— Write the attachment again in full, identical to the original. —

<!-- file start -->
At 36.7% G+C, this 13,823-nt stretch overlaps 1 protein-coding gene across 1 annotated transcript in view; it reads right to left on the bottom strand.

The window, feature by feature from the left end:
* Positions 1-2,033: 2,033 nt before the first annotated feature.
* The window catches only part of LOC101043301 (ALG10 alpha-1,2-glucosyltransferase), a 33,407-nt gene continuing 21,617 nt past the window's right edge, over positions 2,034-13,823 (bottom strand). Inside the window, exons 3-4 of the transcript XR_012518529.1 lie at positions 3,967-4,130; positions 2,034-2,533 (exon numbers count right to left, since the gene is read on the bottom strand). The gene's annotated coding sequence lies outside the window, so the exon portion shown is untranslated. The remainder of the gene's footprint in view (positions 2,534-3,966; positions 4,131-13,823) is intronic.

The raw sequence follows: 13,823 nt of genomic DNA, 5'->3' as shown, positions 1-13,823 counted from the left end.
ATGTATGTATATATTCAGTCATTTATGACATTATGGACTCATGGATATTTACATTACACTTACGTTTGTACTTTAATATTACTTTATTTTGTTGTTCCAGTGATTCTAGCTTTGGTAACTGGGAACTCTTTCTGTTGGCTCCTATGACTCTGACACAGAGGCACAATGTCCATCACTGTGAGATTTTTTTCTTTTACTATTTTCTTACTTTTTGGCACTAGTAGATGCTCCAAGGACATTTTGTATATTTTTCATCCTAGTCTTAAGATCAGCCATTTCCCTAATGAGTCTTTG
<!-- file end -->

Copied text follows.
At 36.7% G+C, this 13,823-nt stretch overlaps 1 protein-coding gene across 1 annotated transcript in view; it reads right to left on the bottom strand.

The window, feature by feature from the left end:
* Positions 1-2,033: 2,033 nt before the first annotated feature.
* The window catches only part of LOC101043301 (ALG10 alpha-1,2-glucosyltransferase), a 33,407-nt gene continuing 21,617 nt past the window's right edge, over positions 2,034-13,823 (bottom strand). Inside the window, exons 3-4 of the transcript XR_012518529.1 lie at positions 3,967-4,130; positions 2,034-2,533 (exon numbers count right to left, since the gene is read on the bottom strand). The gene's annotated coding sequence lies outside the window, so the exon portion shown is untranslated. The remainder of the gene's footprint in view (positions 2,534-3,966; positions 4,131-13,823) is intronic.

The raw sequence follows: 13,823 nt of genomic DNA, 5'->3' as shown, positions 1-13,823 counted from the left end.
ATGTATGTATATATTCAGTCATTTATGACATTATGGACTCATGGATATTTACATTACACTTACGTTTGTACTTTAATATTACTTTATTTTGTTGTTCCAGTGATTCTAGCTTTGGTAACTGGGAACTCTTTCTGTTGGCTCCTATGACTCTGACACAGAGGCACAATGTCCATCACTGTGAGATTTTTTTCTTTTACTATTTTCTTACTTTTTGGCACTAGTAGATGCTCCAAGGACATTTTGTATATTTTTCATCCTAGTCTTAAGATCAGCCATTTCCCTAATGAGTCTTTG